Securing the site in the wild

by Misha Rumbesht

One can never feel too safe online nowadays – the openness of the world wide web remains a double-edged sword. Man-in-the middle attacks, XSS injections, clickjacking attacks, you name it – have been plaguing the internet since the dawn of WWW times.

Google has taken up the banner of internet security, and started aggressively bringing it into the masses, almost three years ago. Giving a little boost in the rankings to the sites which have chosen to use HTTPS protocol over HTTP sounds a bit unfair, until one starts to consider the negative influence of the sites served over HTTP on the general health of the web. What is worse, even if the majority of the links to other resources on your site are secure, save one – be it a web-page, a script, or even an image – google will choose to index the page as HTTP. Further on, if the user navigates to the page served over HTTPS, and there are resources loaded over HTTP contained in the page, those resources will be blocked, and the browser will issue a content warning in the console.

So, it’s obvious – the SSL certificate is a must nowadays. Setting it up used to be a bit tricky before, though. Not any more it’s not – Let’s Encrypt, “a free, automated, and open Certificate Authority”, has been steadily gaining popularity after its launch last year. Currently, it is serving more than 35 million active certificates. Many hosts have implemented a one-click setup tool, as well as automatic renewal process for Let’s Encrypt certificates, removing the pain of certificate installation from users’ shoulders. This, in fact, is the certificate issuer we use for our own website – you can check how well our certificates are set-up at this SSL Labs page. There are, of course, plenty of other trusted SSL certificate issuers – while Let’s Encrypt simply secures the connection, one might sometimes want to go for a “personalised” certificate.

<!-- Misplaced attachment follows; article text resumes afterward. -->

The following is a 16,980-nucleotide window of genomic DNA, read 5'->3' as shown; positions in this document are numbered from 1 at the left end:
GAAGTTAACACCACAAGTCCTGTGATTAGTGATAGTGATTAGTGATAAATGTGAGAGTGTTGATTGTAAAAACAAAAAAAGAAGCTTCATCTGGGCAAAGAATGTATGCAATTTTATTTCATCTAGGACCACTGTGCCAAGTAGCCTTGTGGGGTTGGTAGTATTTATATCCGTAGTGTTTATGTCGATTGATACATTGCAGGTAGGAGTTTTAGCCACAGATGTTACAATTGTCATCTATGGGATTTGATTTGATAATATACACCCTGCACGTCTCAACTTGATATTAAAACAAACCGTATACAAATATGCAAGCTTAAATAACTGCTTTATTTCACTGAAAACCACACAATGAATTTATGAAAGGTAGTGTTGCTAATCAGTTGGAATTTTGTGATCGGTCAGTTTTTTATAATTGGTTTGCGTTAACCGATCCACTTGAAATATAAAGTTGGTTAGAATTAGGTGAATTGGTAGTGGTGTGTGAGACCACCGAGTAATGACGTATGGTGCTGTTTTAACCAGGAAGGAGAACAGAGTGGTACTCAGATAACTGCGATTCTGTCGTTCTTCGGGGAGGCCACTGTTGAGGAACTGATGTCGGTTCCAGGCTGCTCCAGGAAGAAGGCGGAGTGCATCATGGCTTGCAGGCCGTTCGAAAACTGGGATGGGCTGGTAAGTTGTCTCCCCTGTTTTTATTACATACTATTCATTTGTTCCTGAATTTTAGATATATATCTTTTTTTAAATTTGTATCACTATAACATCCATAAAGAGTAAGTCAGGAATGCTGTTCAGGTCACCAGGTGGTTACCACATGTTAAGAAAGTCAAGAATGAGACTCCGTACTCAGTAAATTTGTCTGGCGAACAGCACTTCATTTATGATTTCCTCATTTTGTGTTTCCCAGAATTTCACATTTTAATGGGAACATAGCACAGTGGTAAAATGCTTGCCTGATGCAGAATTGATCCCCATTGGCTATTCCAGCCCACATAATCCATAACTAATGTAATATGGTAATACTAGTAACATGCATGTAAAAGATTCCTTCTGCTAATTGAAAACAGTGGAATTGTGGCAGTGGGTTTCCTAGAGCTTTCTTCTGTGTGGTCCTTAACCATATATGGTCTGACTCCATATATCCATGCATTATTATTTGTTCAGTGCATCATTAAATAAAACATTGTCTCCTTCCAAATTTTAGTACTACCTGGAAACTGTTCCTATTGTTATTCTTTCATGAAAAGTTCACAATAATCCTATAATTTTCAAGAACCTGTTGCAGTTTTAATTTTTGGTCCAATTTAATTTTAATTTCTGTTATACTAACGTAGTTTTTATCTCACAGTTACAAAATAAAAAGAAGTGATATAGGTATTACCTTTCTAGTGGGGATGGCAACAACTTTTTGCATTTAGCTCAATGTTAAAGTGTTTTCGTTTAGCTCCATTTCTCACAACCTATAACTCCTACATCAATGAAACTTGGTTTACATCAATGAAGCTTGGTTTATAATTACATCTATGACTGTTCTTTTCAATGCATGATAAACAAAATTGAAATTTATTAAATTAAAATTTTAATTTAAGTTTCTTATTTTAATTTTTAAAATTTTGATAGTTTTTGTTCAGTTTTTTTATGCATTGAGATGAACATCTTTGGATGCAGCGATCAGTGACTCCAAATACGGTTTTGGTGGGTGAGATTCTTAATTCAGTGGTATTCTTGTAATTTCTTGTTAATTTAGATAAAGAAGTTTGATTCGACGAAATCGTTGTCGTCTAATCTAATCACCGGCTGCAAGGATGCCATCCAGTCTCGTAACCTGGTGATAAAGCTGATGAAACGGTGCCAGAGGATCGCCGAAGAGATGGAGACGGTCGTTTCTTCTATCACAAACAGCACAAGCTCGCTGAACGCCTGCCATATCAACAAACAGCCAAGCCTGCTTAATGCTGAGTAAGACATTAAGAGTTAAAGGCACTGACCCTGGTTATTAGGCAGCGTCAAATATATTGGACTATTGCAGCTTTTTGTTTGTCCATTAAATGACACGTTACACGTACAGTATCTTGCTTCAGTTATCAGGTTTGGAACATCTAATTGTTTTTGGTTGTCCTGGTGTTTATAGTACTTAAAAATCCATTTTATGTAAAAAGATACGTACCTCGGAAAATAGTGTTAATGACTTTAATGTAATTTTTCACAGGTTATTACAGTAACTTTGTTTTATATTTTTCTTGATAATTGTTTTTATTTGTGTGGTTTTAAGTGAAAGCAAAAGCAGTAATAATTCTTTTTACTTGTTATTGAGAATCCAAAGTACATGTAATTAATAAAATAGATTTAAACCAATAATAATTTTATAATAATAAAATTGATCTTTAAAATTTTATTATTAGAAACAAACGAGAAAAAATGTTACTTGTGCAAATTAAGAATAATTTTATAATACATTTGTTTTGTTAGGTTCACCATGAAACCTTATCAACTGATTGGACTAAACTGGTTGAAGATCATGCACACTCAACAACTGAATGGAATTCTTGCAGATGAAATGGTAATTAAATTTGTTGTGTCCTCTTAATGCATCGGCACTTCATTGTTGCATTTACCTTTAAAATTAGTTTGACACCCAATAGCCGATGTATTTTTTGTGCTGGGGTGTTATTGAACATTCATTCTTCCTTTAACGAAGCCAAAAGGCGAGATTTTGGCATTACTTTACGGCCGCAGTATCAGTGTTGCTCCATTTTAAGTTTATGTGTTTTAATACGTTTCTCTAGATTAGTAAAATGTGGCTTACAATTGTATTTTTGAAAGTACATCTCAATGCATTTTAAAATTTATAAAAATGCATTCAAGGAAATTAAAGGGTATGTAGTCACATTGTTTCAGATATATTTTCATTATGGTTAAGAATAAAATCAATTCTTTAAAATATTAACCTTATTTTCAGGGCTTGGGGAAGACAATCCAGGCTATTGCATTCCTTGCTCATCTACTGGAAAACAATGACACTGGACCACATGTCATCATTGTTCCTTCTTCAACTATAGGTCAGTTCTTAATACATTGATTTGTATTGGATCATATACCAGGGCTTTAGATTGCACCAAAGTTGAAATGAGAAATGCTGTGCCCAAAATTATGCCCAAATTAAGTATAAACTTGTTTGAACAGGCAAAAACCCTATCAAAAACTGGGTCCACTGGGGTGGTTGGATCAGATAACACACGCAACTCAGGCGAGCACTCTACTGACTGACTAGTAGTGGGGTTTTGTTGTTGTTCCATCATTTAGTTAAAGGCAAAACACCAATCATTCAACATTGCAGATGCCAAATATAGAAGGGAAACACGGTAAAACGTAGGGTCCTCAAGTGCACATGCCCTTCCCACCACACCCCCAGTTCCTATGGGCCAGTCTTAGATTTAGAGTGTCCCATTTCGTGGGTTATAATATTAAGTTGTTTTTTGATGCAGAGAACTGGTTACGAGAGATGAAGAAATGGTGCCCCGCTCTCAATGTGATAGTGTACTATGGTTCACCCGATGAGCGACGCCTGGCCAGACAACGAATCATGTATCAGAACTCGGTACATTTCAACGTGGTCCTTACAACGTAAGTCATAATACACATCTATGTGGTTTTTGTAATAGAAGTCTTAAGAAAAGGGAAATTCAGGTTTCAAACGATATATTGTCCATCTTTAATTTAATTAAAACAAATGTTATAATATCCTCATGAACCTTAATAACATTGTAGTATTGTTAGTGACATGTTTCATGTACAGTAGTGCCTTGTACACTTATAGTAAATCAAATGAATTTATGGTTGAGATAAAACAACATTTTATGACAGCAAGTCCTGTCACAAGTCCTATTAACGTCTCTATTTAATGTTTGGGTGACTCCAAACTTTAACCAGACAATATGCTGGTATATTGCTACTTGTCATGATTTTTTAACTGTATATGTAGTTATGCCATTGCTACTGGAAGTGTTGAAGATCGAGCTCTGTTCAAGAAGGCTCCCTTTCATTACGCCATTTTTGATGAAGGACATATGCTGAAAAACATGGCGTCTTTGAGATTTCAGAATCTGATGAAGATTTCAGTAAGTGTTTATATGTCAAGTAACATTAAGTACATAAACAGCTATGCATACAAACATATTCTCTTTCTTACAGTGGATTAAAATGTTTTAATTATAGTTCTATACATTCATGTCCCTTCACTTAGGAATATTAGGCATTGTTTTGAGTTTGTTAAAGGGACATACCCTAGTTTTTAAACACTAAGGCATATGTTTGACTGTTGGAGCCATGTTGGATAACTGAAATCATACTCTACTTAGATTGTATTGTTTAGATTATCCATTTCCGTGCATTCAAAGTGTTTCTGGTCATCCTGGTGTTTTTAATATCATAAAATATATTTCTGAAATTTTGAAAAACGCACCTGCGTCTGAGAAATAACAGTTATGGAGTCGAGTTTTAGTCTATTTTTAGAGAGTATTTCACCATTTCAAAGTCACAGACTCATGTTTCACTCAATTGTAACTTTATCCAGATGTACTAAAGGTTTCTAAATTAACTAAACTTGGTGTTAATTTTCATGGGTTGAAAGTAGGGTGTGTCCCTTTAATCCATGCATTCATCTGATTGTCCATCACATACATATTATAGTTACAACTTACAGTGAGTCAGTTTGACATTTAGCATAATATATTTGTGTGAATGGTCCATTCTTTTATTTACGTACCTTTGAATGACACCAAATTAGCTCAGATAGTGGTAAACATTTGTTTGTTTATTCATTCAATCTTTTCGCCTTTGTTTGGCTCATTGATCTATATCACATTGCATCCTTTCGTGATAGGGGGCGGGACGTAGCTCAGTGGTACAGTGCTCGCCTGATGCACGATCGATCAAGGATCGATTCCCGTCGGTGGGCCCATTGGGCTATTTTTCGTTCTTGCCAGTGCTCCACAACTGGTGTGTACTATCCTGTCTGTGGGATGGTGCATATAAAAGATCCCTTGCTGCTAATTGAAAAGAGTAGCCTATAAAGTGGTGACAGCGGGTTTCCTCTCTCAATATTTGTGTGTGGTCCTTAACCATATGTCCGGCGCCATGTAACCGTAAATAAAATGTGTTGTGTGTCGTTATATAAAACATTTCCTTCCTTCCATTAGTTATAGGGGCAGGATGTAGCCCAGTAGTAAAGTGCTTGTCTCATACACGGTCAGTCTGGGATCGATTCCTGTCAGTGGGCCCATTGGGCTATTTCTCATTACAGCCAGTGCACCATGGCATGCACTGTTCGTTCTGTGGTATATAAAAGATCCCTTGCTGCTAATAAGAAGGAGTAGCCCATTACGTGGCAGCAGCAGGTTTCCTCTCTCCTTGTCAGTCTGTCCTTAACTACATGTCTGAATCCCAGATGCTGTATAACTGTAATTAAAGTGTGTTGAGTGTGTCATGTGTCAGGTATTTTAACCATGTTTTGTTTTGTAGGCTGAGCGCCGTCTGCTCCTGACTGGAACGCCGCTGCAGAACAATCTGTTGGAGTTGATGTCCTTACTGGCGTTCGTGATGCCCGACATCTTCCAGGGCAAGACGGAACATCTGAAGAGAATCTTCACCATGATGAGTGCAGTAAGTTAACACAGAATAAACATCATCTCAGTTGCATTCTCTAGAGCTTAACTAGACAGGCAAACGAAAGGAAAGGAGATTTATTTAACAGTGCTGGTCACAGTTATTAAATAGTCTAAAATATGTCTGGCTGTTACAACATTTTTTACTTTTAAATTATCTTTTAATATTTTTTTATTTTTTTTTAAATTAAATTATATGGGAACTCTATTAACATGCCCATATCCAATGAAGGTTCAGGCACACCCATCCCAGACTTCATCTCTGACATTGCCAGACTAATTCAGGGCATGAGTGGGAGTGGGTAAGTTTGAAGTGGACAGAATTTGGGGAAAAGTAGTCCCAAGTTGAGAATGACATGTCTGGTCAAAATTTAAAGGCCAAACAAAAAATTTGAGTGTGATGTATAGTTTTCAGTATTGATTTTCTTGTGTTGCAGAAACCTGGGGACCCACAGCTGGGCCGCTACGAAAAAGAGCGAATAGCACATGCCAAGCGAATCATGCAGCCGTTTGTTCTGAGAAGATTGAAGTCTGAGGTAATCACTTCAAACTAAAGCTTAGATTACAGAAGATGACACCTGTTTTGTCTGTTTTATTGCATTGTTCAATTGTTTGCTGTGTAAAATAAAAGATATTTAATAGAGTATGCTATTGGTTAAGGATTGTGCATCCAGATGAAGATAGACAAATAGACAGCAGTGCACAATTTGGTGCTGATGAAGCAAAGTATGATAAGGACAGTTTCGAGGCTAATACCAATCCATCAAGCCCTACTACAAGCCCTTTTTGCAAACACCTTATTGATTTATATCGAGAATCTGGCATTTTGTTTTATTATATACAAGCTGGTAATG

Security is not the only benefit which comes with HTTPS. HTTP/2, a “new” kid on the block (HTTP protocol upgrade, really), requires to be used over HTTPS only. It brings a lot of benefits to the site – it’s binary (not textual, like HTTP/1.1), potentially quicker due to being multiplexed (parallel downloads of resources), and it also introduces headers compression, making pages lighter and faster to load. All the major servers support it (nGinx is our preference here), all the major browsers understand it, and so will download the data in one constant stream, instead of an old waterfall.

HTTPS over HTTP is not the only consideration – to properly secure the site, one needs to configure the headers which are served together with website’s pages. Over time, more of them have been introduced to battle with the man-in-the-middle attacks, clickjerking, xss injections, insecure referrers, and much more. Scott Helme’s Securityheaders.io does a great job in assessing all the header settings, here are ours.

And then, there is the choice of technology running the site. Even though static sites are re-gaining the popularity due to the growing number of static sites generators (Jekyll, Hugo, Hexo, and many more), bigger projects do require a more sophisticated CMS to run them. With the increased complexity, there are more vectors of attack. To mitigate that fact, all the websites which are run by a bigger CMS (open-source is our choice here – Wordpress and Joomla being the go-to ones), are protected by security plugins, and constantly monitored.

So here we are. Security is a no-nonsense business in web-development, and should be taken very seriously.

Image: Christina Gottardi

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